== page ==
Les Miserables episode 6 review: a triumphant, tragic conclusion

Les Miserables’ emotional extended finale provides everything you could ask this glorious adaptation for. Spoilers ahead in our review…

This review contains spoilers.

That, comrades, was grim but glorious. Every minute of this extended-length finale delivered. The delivery was a bundle of pain and blood signed for with our tears, but how else could this emotional tale end? The BBC needs to erect a network of public salt-licks across the country to replenish the nation’s sodium levels after all that weeping.

The finale’s extra quarter of an hour was well-used. By stretching their canvas a little wider, writer Andrew Davies and director Tom Shankland made room to give each thread a conclusion, and to leave us with an urgent message: “Love each other”. From Valjean’s lips to our ears. There can be no kinder last words.  

Valjean’s deathbed wasn’t Les Miserables’ last image. The finale went to black on the sight of two children (the little boys Gavroche had given a heel of bread last episode) begging for food in the streets. Walked by, ignored, their appeals unheard, it was a stark reminder of Les Miserables’ true identity as a protest novel. And a starker reminder that, far from being consigned to history, the problems of childhood poverty and homelessness are now disgracefully on the rise.

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Episode six swing the scythe wide, culling rebels, soldiers, heroes and villains all. The finale was careful though, to make sure that each death was felt. Its cameras found the faces of the dead, silently observed the charnel pile stacking higher, and recorded the bloodstains on the cobbles left behind by so much wasted life. Dead young men—the result of any war—filled Paris’ streets.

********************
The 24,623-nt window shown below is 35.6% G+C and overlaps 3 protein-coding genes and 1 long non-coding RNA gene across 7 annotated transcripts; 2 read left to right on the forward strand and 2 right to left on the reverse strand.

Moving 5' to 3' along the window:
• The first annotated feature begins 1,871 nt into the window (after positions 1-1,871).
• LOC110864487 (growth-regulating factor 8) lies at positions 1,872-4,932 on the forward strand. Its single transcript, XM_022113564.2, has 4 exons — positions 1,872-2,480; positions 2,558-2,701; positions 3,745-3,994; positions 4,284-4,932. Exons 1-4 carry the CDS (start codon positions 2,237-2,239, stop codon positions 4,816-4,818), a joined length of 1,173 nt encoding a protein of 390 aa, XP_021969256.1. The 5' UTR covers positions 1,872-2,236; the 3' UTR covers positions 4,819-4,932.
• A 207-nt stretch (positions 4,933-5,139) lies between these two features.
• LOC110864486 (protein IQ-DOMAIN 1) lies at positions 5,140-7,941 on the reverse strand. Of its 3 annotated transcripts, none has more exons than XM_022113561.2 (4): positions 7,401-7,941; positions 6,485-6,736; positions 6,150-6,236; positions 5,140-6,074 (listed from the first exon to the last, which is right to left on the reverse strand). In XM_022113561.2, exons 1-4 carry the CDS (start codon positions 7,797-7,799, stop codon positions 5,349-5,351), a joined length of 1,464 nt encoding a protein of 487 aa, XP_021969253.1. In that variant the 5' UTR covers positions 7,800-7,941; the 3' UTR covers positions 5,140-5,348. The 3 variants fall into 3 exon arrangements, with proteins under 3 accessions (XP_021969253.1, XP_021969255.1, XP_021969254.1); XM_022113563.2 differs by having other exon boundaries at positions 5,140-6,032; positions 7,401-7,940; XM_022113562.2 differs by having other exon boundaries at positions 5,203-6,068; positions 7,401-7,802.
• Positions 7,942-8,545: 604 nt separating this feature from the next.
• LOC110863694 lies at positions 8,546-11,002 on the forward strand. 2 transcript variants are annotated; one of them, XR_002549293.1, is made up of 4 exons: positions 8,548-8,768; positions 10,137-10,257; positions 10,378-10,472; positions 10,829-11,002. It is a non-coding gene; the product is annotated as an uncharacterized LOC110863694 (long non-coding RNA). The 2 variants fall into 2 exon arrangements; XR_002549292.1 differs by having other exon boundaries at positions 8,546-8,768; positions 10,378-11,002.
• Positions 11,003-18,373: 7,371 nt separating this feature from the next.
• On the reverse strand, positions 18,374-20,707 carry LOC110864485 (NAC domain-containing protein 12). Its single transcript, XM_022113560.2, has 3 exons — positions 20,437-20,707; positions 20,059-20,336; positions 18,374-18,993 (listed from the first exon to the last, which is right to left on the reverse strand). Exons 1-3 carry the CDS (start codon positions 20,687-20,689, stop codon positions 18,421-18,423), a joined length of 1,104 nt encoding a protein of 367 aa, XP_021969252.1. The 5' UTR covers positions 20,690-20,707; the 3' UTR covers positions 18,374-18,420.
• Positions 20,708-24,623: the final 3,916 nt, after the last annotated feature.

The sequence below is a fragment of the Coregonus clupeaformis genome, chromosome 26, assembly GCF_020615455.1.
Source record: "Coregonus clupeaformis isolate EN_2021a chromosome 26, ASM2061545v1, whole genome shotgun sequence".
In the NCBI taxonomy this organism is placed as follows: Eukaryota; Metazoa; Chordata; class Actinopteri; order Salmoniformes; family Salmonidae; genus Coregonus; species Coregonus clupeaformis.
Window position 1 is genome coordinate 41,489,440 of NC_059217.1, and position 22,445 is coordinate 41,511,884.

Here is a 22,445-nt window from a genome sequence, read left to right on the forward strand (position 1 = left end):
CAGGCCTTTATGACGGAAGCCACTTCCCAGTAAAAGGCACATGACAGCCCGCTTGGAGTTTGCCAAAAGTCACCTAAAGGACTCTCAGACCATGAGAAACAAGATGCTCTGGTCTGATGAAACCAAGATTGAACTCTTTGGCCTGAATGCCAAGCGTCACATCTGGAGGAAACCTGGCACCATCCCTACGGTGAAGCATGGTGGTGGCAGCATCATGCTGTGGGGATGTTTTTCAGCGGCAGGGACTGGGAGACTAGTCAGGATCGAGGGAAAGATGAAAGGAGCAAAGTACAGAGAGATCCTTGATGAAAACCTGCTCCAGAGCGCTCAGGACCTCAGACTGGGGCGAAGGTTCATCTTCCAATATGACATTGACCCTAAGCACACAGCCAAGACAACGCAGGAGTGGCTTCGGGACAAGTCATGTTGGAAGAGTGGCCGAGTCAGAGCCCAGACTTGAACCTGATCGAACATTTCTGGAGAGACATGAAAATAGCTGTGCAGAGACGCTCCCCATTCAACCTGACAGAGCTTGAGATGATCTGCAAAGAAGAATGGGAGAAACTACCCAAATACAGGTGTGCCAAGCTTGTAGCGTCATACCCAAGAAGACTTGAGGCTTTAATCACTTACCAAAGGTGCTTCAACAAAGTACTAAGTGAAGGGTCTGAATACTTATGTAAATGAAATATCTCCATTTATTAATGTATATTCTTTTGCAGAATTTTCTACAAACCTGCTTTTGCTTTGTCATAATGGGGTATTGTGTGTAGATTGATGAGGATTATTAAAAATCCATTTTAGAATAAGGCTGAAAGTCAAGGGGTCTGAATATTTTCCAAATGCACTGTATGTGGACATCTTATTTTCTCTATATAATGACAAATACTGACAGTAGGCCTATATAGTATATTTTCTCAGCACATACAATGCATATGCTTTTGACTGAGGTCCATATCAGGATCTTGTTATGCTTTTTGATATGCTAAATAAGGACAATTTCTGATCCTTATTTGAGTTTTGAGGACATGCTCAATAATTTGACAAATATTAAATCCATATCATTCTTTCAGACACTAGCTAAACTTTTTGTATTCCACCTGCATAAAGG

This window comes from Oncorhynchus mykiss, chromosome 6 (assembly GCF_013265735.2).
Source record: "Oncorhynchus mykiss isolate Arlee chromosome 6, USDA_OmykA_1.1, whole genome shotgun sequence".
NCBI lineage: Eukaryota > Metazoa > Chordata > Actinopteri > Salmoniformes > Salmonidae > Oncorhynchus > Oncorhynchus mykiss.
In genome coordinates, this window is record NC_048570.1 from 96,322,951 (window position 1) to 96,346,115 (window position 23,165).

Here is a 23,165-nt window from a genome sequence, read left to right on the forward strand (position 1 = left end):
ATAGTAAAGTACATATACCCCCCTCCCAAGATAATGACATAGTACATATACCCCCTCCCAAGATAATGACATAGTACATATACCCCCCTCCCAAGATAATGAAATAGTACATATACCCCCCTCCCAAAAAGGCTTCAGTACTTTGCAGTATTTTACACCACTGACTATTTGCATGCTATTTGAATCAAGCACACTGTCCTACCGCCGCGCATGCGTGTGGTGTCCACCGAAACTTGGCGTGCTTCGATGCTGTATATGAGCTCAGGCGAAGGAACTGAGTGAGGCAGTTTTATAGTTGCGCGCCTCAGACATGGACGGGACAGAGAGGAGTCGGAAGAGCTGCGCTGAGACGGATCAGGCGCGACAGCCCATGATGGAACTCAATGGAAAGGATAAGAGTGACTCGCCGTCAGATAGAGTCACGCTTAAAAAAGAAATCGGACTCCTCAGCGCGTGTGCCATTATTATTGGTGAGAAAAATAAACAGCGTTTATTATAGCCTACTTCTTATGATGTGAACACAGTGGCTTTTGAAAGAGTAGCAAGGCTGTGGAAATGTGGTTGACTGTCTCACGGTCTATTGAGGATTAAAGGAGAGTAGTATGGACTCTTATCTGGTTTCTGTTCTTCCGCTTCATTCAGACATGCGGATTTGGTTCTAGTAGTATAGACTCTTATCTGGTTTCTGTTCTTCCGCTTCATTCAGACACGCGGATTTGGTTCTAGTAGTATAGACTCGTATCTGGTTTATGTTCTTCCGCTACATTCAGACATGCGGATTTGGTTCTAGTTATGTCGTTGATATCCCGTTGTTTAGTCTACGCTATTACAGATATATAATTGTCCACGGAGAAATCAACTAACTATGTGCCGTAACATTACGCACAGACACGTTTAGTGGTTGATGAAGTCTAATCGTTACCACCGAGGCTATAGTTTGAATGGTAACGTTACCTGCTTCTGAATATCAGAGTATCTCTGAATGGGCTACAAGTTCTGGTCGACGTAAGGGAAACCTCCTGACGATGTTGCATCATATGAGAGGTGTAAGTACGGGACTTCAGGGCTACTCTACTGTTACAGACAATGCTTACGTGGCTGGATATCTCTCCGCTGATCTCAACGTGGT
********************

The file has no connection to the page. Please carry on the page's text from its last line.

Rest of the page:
One such, Gavroche (Reece Yates), only a boy, set his life at far too cheap a price and expired like his sister in Marius’ arms. Rebellion-leader Enjolras (Joseph Quinn) and his comrade fell to the firing line hand in hand. Valjean died loved and Javert died alone.  

Until this finale, Javert’s character frustrated by being one-note. In episodes one to five, David Oyelowo played a cut-out fanatic – a seething, intractable bigot whose humanity was undiscernible underneath all the growling and teeth-grinding. 

In the finale, that portrayal made beautiful sense. Oyelowo had been kept in a strait-jacket all this time so that when it finally loosened, he could break our hearts. Javert’s foundation-shaking distress when he realised that Valjean wasn’t a devil and criminals could act with selfless grace was played with affecting depth. Weeks of rigidity paid off when Javert finally softened. Valjean activated Javert’s compassion, which had calcified after decades of viewing the world as a factory sorting line—waving through the good specimens and plucking out the rotten ones—and Javert couldn’t bear it. Thanks to Oyelowo, his story unexpectedly became the saddest of the lot.  

Another thawing had a much more hopeful conclusion. Marius’ grandfather corrected the mistake he’d made with his daughter and allowed love to transcend politics and class by welcoming Cosette into his family (albeit with a creepy Trump-esque remark or two about his new granddaughter’s beauty). His delighted “All arranged!” and Marius calling him father were flashes of gladness amidst the pain.

And oh, what pain! All of it played out in Dominic West’s dinner plate eyes. Just like episode one, Valjean didn’t speak to begin with, just watched the barricade assault unfold. Under attack, his better instincts won out and his brute strength kicked in. One heroic rescue through a realistically grimy maze of sewers later, and he’d saved Cosette’s love only to sacrifice his own freedom. His good deeds having sent Javert spinning off-centre though, he found himself free. Free from the police, but not from his own shame, which took him away from Cosette to die of a broken heart.

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The rat Thenardier spoke some truth when he remarked that once in a lifetime, virtue is rewarded. After all that struggle, Valjean’s ultimate reward was love, which—as this often bleak, often painful adaptation teaches—has the power to mend broken things.

Love each other. Bravo.

Read Louisa’s review of the previous episode here